Bird Calls Blog

Bird Calls brings birds to life on the page with a stream of bird-related stories, tips, perspectives, and more.

ABC Birding: Holywell Recreation Area, Jamaica
"ABC Birding" is a triannual feature of Bird Conservation magazine that takes readers to birding sites benefiting from ABC and partners' conservation efforts across the Western Hemisphere. Lay of the Land: The Holywell Recreation Area (also called Hardwar Gap) is the gateway to the Blue and John Crow Mountains National Park. It sits at about … Read More>>
Nests of Rare South American Birds
In South America, the nests and breeding behavior of many secretive species remain shrouded in mystery. This offers exciting opportunities for ornithologists and birders to fill in knowledge gaps. In recent years, a few individual researchers, like Harold Greeney in Ecuador and Gustavo Londoño in Colombia and Peru, have made out-sized contributions, describing numerous species' … Read More>>
Fertile Grounds: How Seabird "Waste" Benefits Land and Sea
“You work on seabird colonies? How can you stand the smell?” That's a common reaction when I mention my work as a field biologist. While it's true that guano can be pungent, it's also a key source of nutrients — and the more researchers tease out seabirds' contributions to both islands and oceans, the more … Read More>>
A Question of Habitat: Saving Rare Birds Large and Small
The Pale-headed Brushfinch was rediscovered in a dry inter-Andean valley in west-central Ecuador almost 25 years ago — following three decades without a record of the species. A wave of relief rolled over those on the expedition that found this “lost” bird, an effort spearheaded by Fundación de Conservación Jocotoco (Jocotoco) with ABC support. But … Read More>>
1625 Painting of a Dodo
Six Extinct Birds Whose Fame Lives On: The Dodo, Passenger Pigeon, and More
More than 180 bird species (out of around 10,000 total) have likely gone extinct over the last 500 years, and the rate of extinction is accelerating. Bird species have disappeared for a number of reasons. These include: competition with and predation by introduced species, unsustainable hunting and trapping by humans, habitat loss due to human … Read More>>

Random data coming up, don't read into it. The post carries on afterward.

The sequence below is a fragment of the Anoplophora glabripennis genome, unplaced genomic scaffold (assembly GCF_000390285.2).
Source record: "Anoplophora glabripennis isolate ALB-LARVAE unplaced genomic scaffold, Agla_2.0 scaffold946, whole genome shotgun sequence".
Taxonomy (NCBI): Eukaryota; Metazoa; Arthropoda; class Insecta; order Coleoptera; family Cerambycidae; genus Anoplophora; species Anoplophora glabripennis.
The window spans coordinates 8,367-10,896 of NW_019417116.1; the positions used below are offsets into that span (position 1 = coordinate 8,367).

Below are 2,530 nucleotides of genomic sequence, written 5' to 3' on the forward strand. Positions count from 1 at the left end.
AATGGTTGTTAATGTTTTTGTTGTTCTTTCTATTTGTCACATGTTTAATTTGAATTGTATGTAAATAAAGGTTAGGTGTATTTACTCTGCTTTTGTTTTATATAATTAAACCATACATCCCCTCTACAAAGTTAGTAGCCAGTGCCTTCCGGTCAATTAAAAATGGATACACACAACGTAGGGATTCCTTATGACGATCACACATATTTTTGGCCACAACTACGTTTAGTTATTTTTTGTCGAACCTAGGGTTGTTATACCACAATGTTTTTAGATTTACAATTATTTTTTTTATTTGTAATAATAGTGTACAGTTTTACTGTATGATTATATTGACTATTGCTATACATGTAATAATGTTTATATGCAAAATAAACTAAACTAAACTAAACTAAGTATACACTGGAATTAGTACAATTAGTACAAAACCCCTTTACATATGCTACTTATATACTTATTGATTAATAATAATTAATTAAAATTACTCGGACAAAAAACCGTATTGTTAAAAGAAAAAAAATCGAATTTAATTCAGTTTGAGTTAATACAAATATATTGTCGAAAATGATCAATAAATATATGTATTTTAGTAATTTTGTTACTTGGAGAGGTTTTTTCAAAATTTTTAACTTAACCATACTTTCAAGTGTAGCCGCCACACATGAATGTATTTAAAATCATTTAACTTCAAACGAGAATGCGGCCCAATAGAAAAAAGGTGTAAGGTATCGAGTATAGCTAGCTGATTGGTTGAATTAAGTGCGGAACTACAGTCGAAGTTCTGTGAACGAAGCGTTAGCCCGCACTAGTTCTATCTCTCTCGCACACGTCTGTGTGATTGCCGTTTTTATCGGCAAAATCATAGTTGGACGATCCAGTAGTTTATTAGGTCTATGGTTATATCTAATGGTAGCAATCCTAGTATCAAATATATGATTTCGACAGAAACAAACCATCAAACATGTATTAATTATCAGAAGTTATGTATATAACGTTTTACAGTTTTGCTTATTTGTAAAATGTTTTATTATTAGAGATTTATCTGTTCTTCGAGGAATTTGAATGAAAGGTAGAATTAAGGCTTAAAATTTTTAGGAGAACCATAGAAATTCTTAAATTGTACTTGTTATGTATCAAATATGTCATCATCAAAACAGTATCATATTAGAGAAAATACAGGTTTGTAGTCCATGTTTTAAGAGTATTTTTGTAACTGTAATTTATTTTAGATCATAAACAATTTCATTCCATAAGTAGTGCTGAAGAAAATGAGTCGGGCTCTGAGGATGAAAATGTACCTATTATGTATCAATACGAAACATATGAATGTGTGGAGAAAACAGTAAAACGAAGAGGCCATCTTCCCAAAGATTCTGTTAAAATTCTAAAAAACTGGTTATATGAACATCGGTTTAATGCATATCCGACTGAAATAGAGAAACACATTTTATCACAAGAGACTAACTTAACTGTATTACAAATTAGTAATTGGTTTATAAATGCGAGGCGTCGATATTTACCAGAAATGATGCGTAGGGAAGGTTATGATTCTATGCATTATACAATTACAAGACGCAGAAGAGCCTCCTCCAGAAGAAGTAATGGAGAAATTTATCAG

Swainson's Warbler singing. It is on a branch.
Birds of Virginia: A Guide to Must-See Birds in the Commonwealth
The Commonwealth of Virginia's tourism and travel slogan is “Virginia is for Lovers,” but it's also for lovers of birds. Virginia supports a high diversity of birds and bird habitats, from the mountains in the west to coastal and offshore areas in the east. According to eBird, 488 species have been observed in Virginia, among … Read More>>
Birds of Virginia: Raptors
Virginia hosts a diversity of raptor species, and there are hawk-watching opportunities at coastal and mountain sites during migration, which are usually most active in autumn. As raptor populations expand, some species are becoming more common in our urban areas, including the Cooper's Hawk, Mississippi Kite, and Peregrine Falcon. Day-flying raptors and waterfowl are two … Read More>>
American Woodcock. Photo by Mike Parr.
Birds of Virginia: Grassland Birds
According to research published by ABC and other partners in 2019, grassland bird populations declined by 53 percent (more than 720 million birds) in the U.S. and Canada since 1970. These declines were steeper than those of boreal forest birds, eastern forest birds, coastal shorebirds, and aerial insectivores. The following three grassland birds offer a … Read More>>
Birds of Virginia: Forest Birds
Virginia is a great place to watch birds. The state supports a variety of forest types, including bottomland hardwoods in wet areas and along riparian corridors; pine forests and oak-hickory woodlands in uplands; and conifer forests and mixed broadleaf/coniferous forests on top of mountains. These forests and their various successional stages support a great diversity … Read More>>
Birds of Virginia: Waterbirds
Waterbirds are among Virginia's superlative birds, including some of the largest (pelicans and swans), most colorful (ducks), most ornamentally plumed (egrets and herons), and most exciting to watch (skimmers skimming, terns diving, ibises flapping over marshes at sunrise or sunset). Most are great flyers and many are migratory. Given these abilities, rare waterbirds from distant … Read More>>

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Kirtland's Warbler sitting on a small pine tree branch

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